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November 1, 2014

From URL to DVR: Is TV Ready for More Internet-Based Ideas?

by Ryan McGee, posted Oct 8th 2010 5:30PM
William ShatnerIt's one thing to have scripted television based on existing franchises. Fans who demand original ideas in their evening televised entertainment may not be thrilled by the remakes of 'Hawaii Five-0' or 'Nikita,' but at least those properties have striven in their early episodes to use the previous incarnations as things to jump off of rather than simply trace over. But it's quite another for fans to see the Internet picked over like a worldwide flea market to locate the next hit show. And yet, that very act is happening more and more often.

The first foray into this less-than-brave new world? '$#*! My Dad Says,' the critically trounced yet ratings (semi)-hit for CBS. Networks are ignoring the reviews and looking at the Nielsen ratings, which is the only explanation for learning that the website 'Awkward Family Photos' has also landed a production deal. As difficult as it was to fathom the translation (and, let's face it, execution) of Twitter feed to sitcom has been, it's even more difficult to project how a series of admittedly amusing photographs will translate to the small screen. (One has to assume it won't be a weekly montage of pictures set to cheekily relevant music.) Throw in the critical and financial success of 'The Social Network,' and one can easily see a veritable stampede of 'net-related projects flooding Hollywood's studios.

But despair not, television fans. I'm here to tell you to embrace this new age of television, one that takes the democracy of the Internet and combines it with the often clueless programming gurus of major and minor television networks, ultimately turning what you love on your laptop into something you'll probably loathe on your flat screen. Rather than swimming against the tide, I've decided to go with the flow and aid those seeking the Next Great Shat. I won't even charge a commission for these ideas should they be picked up. I'm nice like that.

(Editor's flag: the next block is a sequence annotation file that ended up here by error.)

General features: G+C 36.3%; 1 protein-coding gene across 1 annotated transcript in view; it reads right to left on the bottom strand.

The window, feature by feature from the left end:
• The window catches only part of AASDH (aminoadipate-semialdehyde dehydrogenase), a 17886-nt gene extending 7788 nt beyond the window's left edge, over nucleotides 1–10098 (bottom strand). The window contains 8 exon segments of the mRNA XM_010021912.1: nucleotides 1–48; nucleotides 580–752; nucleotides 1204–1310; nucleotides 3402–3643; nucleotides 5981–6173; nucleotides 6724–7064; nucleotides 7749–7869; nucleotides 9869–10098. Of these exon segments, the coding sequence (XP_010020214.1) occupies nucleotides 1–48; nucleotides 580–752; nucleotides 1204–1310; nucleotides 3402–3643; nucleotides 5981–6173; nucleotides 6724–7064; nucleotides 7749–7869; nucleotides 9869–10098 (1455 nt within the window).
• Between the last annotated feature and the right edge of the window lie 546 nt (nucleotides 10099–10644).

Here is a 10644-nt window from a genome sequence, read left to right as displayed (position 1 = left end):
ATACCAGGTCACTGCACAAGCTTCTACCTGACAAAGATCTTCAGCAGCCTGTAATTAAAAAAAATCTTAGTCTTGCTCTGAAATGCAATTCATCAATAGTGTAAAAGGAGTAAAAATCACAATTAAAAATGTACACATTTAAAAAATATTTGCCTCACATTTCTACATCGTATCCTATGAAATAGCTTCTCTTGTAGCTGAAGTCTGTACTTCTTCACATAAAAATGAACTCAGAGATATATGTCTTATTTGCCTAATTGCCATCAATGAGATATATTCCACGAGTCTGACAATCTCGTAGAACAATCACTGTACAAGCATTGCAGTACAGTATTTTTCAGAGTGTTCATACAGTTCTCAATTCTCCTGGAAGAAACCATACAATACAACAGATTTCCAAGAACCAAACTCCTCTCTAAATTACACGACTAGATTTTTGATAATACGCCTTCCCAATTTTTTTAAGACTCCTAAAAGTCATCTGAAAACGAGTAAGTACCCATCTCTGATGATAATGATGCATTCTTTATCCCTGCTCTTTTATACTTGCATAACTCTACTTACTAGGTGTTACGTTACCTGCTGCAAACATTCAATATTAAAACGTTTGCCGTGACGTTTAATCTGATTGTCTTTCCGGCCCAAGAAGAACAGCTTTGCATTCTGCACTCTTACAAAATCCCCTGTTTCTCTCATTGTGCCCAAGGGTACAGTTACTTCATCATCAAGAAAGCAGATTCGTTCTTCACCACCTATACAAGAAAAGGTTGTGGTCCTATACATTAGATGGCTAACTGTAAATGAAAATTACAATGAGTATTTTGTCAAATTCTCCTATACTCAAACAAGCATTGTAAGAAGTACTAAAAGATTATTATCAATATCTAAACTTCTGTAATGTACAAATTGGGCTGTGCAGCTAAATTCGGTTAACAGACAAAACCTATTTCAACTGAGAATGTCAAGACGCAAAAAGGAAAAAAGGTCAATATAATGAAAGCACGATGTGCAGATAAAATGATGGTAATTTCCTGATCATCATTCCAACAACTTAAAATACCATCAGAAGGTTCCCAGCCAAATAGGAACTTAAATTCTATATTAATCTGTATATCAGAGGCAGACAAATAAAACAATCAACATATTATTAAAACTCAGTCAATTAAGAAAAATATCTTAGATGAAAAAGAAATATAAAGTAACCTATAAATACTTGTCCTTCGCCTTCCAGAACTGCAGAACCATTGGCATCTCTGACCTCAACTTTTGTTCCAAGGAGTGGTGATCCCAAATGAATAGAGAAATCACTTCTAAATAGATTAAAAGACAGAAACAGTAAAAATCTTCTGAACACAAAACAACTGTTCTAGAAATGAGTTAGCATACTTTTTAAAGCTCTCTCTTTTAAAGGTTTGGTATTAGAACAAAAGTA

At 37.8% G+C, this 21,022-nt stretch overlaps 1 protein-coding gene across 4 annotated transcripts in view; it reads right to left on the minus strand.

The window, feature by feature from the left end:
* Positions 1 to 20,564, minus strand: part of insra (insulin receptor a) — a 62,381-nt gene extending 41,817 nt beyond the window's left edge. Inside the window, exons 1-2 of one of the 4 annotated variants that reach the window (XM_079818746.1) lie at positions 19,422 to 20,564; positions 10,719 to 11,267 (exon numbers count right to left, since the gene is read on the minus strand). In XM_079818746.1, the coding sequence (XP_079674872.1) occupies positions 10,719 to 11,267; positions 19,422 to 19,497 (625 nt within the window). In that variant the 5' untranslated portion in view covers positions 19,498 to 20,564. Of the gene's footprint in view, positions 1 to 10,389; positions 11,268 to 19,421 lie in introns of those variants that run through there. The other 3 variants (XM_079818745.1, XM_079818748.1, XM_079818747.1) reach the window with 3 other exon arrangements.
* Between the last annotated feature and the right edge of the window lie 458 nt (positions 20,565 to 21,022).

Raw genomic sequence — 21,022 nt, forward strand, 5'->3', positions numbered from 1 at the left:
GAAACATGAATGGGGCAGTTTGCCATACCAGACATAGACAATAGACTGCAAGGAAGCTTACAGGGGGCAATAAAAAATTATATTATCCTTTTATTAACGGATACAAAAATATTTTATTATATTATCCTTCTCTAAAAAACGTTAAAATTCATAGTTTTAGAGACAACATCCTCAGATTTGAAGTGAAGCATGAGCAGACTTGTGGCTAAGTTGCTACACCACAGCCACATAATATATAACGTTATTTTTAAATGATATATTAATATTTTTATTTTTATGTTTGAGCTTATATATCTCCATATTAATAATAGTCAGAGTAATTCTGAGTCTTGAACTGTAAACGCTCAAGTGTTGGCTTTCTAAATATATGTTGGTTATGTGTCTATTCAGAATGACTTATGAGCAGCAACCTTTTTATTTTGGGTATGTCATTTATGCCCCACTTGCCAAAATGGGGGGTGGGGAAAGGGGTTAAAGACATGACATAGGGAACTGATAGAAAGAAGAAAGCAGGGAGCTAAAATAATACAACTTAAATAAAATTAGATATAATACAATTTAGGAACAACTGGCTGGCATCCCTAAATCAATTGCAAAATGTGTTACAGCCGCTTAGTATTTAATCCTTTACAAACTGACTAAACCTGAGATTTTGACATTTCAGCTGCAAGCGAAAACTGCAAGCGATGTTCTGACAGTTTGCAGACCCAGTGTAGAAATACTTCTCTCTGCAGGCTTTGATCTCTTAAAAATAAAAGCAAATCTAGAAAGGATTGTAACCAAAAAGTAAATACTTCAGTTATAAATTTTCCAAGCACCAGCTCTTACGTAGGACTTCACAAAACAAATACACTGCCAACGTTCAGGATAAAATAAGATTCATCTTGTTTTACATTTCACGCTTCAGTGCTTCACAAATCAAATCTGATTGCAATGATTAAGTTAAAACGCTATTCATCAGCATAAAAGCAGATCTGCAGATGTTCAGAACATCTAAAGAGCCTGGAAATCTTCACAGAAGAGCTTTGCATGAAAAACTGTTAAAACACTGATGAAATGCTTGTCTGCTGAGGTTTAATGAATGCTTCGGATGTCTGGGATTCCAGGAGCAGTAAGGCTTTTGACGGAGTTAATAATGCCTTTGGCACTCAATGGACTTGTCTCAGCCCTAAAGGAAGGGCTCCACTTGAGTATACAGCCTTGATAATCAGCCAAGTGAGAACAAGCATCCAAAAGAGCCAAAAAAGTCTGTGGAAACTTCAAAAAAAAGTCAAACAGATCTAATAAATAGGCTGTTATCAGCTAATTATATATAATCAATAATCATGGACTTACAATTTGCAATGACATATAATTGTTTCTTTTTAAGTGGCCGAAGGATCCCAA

Here are some slam-dunk ideas for television shows based on what's popular on Al Gore's Internet these days.

'Texts From Last Night.' In some ways, this is an obvious choice. Why? Because the website already has a production deal in place. Nothing has come of it yet, but given the momentum outlined above, can it be THAT far off from appearing on our sets? I propose the show work backwards from its choicest selections, using the text in question as the basis for that week's story. Given the rather lascivious and downright lewd scenes described in the site's missives, I'd argue that either Showtime should run with this (getting back to its "Red Shoe Diaries" roots) or that MTV actually finds kids dumb enough to read a text and then try to reach that result on their own. The former could be an edgy project for a network that doesn't shy away from edginess. The latter could be produced for the cost of a few bottles of Jägermeister. Pros and cons both ways.